Coetzee, J.M.. Foe. Penguin Books, 1987.

Cruso’s Island vs. Foe’s England

J.M. Coetzee’s 1986 novel Foe recounts the adventures and aspirations of Susan Barton, a fictional young woman who finds herself cast away on a most unusual island with the stolid Cruso and his tongueless slave Friday. The novel’s beginning takes place on the island, where Susan falls into a slow but steady rhythm of life with her new cohabitants, all the while developing a great deal of experiences and philosophies which she grows eager to share. The novel’s latter then details her rescue and return to England–a place quite immediately established as a sort of locational foil to the island. It is here that she turns her attentions to writing–or rather to convincing distinguished author Daniel (De)Foe to write for her–and in the process drives herself mad. Caught up in the throes of language, Susan ironically enough seems to lose hold of her story itself. Coetzee here adopts a somewhat unconventional perspective for an author: through the oppositional forces symbolized by the island and by England, he presents the idea that reality and occupational storytelling are perhaps destined to clash heads, that authorship might in fact rob one of his (or her) most real and substantial identity.

Cruso and his secluded home, in short, represent simplicity and truth. On the island, he and Friday are autonomous in an almost literal sense of the word, abiding not necessarily by their own laws but certainly by their own intuition, unrestrained by societal regulations and thus unpressured to be anything besides themselves. Upon arrival on the island, Susan serves as a sort of link between this simple, lawless establishment and the urbanized world. She immediately shakes things up a bit, playing devil’s advocate when she calls into question the primitive nature of island life, to which Cruso simply responds that “as long as [their] desires are moderate [they] have no need of laws” (36). Throughout her stay, she is continually impressed by Cruso’s remarkably simple lifestyle of building terraces and preparing food, but more notably by his indifference toward keeping records of any of it. She remarks that she “might have lived most happily on [the] island, but who, accustomed to the fullness of human speech, can be content with caws and chirps and screeches…and the moan of the wind” (8). It is evident here that her societal roots prevent her from truly connecting to life’s simplest pleasures; while Cruso is very much secure in his ability to find contentment without words, Susan remains somewhat burdened by her craving for deeper, language-driven meaning.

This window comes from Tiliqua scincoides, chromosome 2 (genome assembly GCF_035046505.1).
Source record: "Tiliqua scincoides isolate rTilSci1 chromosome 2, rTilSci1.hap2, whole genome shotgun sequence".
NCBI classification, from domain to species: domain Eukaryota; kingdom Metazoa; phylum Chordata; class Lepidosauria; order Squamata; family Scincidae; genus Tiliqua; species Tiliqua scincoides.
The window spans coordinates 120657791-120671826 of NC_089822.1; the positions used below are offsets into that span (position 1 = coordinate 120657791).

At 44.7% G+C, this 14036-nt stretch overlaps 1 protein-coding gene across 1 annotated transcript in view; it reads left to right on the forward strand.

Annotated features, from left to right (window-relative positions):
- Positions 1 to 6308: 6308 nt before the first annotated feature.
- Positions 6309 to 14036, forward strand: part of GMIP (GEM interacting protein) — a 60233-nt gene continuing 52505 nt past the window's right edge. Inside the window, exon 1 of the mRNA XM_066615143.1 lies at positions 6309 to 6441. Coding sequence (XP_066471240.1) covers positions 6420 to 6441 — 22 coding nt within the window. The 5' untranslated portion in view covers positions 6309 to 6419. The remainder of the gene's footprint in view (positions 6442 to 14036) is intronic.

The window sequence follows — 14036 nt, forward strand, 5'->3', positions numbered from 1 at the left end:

After arriving back in England, this burden only grows; the novel switches here from its mostly-narrative form to a more epistolary fashion, reflecting Susan’s shift from a very primitive experience to fabricated storytelling. As Susan becomes increasingly preoccupied with this author to whom she writes, she concedes more and more of herself and her story to Foe (whose literary vision does not quite match her own). And just as England foils the island, the character of Foe likewise seems to foil Cruso. While Cruso had lived in simplicity and truth, Foe presses her for details and urges her to alter the narrative. He also instructs her to teach Friday how to write–a gesture that, although it may be well-intentioned, only reinforces the notion that a human’s purpose is contingent on language. Towards the end of the novel, it is clear that Susan has lost a significant piece of herself in her attempt to turn an organic experience into a written story. She even remarks that “the life [she] lead[s] grows less and less distinct from the life led on Cruso’s island” and that she consequently “sometimes wakes up not knowing where [she is]” (96). Despite her initial discomfort on the island, she eventually seems to recognize the value behind its truth and self-sustainability.

By the end of the book, despite Susan Barton’s poignant self-doubt in her own writing ability, she has without question proven herself an author. But as Coetzee so cleverly establishes through her change of setting, company, and perspective, her authorship comes at the ultimate expense of substance in herself and in her story. Perhaps he is suggesting that every author–maybe even himself included–comes to a crossroads at which they must choose between truth and fabrication. “When I reflect on my story,” Susan muses, “I seem to exist only as…a being without substance” (98). She then wonders: “Is that the fate of all storytellers?” J.M. Coetzee, of course, leaves the answer ambiguous and his readers ever so curious.